“You seem so melancholy ever since we swung north. Are you okay?”, the XO asked.
“Oh, I’m fine”, I answered, trying hard not to sound too much like Eeyore. “It’s just that we’re heading home. It’s bittersweet.”
I made a mental note to keep my spirits up. With way over a thousand miles to travel, there are plenty of adventures to be had on this trip.
Ya know, I feel better already. I’ve always been able to talk myself into a good mood!
I’d love to think we would find ourselves looping again. The second time around, knowing more of what to expect, revisiting the ports we enjoyed, (and bypassing the ones we didn’t) free from the angst of the unknown, just seems so much more enjoyable.
But It took so long to save up for this first trip that time may be against me. That’s a hard fact to admit to oneself, but there it is. Oh yeah, nobody knows how long they’re going to live, but I’ll take a wild guess and say I have a heck of a lot fewer years than when I wasn’t a senior citizen.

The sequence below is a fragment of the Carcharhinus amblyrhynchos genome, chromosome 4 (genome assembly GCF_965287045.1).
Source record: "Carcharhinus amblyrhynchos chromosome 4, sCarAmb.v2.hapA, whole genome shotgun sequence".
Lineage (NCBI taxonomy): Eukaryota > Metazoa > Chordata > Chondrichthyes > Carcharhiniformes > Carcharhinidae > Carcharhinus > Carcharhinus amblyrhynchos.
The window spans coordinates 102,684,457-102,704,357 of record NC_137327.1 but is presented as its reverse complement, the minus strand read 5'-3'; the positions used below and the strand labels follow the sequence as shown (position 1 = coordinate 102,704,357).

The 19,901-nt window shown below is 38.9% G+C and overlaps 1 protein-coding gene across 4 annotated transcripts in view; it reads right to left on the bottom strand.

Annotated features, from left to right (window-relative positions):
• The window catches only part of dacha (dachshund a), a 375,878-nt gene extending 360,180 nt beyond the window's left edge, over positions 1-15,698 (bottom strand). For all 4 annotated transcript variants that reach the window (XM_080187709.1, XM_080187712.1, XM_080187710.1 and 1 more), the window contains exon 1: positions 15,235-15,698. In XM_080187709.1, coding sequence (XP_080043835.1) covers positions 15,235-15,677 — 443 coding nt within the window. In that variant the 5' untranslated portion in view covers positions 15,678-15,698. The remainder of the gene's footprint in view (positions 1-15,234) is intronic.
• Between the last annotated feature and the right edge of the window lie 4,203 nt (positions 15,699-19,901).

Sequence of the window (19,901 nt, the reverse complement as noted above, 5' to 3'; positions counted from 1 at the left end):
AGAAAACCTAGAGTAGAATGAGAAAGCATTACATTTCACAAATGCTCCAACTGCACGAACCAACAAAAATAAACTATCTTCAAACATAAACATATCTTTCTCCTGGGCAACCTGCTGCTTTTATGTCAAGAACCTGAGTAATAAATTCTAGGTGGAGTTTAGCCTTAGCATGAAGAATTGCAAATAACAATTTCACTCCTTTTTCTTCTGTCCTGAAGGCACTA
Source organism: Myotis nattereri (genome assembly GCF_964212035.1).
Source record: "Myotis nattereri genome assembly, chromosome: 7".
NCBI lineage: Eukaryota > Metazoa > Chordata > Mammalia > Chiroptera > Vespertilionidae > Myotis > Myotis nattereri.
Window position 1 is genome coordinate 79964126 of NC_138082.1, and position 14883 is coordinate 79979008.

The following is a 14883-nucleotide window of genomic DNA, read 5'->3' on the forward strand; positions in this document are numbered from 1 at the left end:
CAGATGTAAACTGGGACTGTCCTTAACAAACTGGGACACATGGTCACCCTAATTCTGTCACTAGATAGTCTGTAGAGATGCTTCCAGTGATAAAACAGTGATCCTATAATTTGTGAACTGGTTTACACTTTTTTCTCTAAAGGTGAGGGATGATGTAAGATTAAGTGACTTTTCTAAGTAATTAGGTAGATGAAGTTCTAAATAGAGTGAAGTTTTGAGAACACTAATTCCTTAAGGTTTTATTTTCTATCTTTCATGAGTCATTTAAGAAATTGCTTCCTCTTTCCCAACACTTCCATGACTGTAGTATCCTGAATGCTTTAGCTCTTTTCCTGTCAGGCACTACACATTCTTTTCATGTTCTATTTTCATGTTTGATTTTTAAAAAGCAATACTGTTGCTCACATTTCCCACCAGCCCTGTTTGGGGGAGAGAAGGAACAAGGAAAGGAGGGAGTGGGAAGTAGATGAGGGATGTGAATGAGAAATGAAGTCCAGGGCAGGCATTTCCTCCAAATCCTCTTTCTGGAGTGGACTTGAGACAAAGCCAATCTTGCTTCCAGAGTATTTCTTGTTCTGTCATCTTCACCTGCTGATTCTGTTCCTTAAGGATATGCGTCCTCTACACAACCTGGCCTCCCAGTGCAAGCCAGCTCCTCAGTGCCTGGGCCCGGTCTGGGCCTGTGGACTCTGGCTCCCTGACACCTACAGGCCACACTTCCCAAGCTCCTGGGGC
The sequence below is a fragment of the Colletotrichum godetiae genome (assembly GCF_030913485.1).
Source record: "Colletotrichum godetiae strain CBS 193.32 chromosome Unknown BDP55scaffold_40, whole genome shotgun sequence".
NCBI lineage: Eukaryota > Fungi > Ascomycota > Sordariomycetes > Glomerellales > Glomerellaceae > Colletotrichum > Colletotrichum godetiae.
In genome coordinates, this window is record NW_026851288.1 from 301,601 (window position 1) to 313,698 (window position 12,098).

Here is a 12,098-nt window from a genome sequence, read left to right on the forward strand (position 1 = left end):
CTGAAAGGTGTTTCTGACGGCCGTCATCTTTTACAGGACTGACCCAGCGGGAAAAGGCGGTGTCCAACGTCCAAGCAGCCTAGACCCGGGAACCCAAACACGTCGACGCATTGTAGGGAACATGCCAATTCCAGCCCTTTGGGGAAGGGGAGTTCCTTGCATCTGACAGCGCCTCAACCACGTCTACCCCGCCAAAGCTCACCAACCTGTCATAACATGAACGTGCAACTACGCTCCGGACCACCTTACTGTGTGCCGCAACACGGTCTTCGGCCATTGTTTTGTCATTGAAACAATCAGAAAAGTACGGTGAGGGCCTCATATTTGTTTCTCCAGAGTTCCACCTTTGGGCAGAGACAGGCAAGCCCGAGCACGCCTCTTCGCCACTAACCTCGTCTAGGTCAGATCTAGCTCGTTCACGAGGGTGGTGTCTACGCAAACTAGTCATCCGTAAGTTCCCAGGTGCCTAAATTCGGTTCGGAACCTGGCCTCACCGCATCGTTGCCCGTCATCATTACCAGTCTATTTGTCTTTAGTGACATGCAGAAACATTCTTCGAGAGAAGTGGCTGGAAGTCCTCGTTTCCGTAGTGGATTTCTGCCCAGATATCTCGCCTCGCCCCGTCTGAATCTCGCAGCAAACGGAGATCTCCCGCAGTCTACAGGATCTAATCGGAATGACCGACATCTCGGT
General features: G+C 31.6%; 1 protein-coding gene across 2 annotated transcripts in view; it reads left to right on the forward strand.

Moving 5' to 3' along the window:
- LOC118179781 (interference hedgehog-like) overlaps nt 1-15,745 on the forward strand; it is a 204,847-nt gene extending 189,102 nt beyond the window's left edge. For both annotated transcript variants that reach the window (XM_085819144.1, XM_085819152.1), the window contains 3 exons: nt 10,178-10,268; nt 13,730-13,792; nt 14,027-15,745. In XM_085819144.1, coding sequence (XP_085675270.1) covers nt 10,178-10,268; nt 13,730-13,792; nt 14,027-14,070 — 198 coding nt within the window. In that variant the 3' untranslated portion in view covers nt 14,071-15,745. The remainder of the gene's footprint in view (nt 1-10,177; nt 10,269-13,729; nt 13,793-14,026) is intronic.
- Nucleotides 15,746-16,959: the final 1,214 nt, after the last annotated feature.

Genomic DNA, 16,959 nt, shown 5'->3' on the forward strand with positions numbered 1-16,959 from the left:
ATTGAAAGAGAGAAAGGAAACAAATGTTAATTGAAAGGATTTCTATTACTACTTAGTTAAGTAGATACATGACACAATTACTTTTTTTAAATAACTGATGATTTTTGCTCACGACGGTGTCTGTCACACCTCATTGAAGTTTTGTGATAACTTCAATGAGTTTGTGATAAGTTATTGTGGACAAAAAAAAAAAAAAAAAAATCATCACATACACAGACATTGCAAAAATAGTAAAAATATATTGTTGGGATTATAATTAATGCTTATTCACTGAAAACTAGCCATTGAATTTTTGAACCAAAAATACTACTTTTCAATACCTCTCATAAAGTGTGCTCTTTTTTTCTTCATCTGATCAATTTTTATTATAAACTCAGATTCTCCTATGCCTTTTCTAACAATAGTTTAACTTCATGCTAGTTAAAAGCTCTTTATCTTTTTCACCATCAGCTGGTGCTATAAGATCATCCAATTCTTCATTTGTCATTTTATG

Of all the long-term cruisers we’ve met, many of them seem to be about my age or maybe a bit older. Most, like myself, are in reasonably good physical health. By that I mean, able to do routine things on a boat, like docking, handling lines and kinda heavy stuff like batteries, dinghy motors, fuel tanks, water tanks, anchors, and all the not-so-heavy stuff that has to be hauled to and from the boat.
And then there’s financial health. There are people who cruise full-time. We’ve met plenty of them. Some are obviously wealthy, some you just don’t know. I wonder how they do it, but it’s just not cool to ask. Most cruisers will only say they’re retired.